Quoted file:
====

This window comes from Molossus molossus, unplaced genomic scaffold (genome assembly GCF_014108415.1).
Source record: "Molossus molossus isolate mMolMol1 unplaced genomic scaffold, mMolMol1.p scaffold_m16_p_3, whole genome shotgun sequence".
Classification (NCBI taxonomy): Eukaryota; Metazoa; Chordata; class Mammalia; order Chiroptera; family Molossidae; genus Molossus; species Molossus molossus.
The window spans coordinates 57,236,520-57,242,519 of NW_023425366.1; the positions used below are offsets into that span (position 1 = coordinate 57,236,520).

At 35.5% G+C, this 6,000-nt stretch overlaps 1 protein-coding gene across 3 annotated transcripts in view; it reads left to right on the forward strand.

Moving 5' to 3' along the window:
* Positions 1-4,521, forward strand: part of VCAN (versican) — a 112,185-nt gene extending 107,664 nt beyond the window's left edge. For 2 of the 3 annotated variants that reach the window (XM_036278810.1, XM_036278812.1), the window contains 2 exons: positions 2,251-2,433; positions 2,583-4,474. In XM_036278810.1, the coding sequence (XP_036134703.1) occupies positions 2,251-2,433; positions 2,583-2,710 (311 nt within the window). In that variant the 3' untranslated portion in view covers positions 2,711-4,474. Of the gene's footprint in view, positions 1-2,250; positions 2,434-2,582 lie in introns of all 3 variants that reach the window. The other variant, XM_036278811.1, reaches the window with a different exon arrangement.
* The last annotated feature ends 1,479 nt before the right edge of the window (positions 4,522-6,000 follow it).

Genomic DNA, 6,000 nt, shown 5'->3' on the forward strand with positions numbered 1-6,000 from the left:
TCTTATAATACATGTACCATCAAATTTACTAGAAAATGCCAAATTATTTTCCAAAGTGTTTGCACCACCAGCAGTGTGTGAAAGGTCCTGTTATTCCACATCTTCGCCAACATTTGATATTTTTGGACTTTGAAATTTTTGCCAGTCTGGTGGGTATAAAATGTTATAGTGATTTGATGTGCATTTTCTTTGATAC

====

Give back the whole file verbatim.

This window comes from Molossus molossus, unplaced genomic scaffold (genome assembly GCF_014108415.1).
Source record: "Molossus molossus isolate mMolMol1 unplaced genomic scaffold, mMolMol1.p scaffold_m16_p_3, whole genome shotgun sequence".
Classification (NCBI taxonomy): Eukaryota; Metazoa; Chordata; class Mammalia; order Chiroptera; family Molossidae; genus Molossus; species Molossus molossus.
The window spans coordinates 57,236,520-57,242,519 of NW_023425366.1; the positions used below are offsets into that span (position 1 = coordinate 57,236,520).

At 35.5% G+C, this 6,000-nt stretch overlaps 1 protein-coding gene across 3 annotated transcripts in view; it reads left to right on the forward strand.

Moving 5' to 3' along the window:
* Positions 1-4,521, forward strand: part of VCAN (versican) — a 112,185-nt gene extending 107,664 nt beyond the window's left edge. For 2 of the 3 annotated variants that reach the window (XM_036278810.1, XM_036278812.1), the window contains 2 exons: positions 2,251-2,433; positions 2,583-4,474. In XM_036278810.1, the coding sequence (XP_036134703.1) occupies positions 2,251-2,433; positions 2,583-2,710 (311 nt within the window). In that variant the 3' untranslated portion in view covers positions 2,711-4,474. Of the gene's footprint in view, positions 1-2,250; positions 2,434-2,582 lie in introns of all 3 variants that reach the window. The other variant, XM_036278811.1, reaches the window with a different exon arrangement.
* The last annotated feature ends 1,479 nt before the right edge of the window (positions 4,522-6,000 follow it).

Genomic DNA, 6,000 nt, shown 5'->3' on the forward strand with positions numbered 1-6,000 from the left:
TCTTATAATACATGTACCATCAAATTTACTAGAAAATGCCAAATTATTTTCCAAAGTGTTTGCACCACCAGCAGTGTGTGAAAGGTCCTGTTATTCCACATCTTCGCCAACATTTGATATTTTTGGACTTTGAAATTTTTGCCAGTCTGGTGGGTATAAAATGTTATAGTGATTTGATGTGCATTTTCTTTGATAC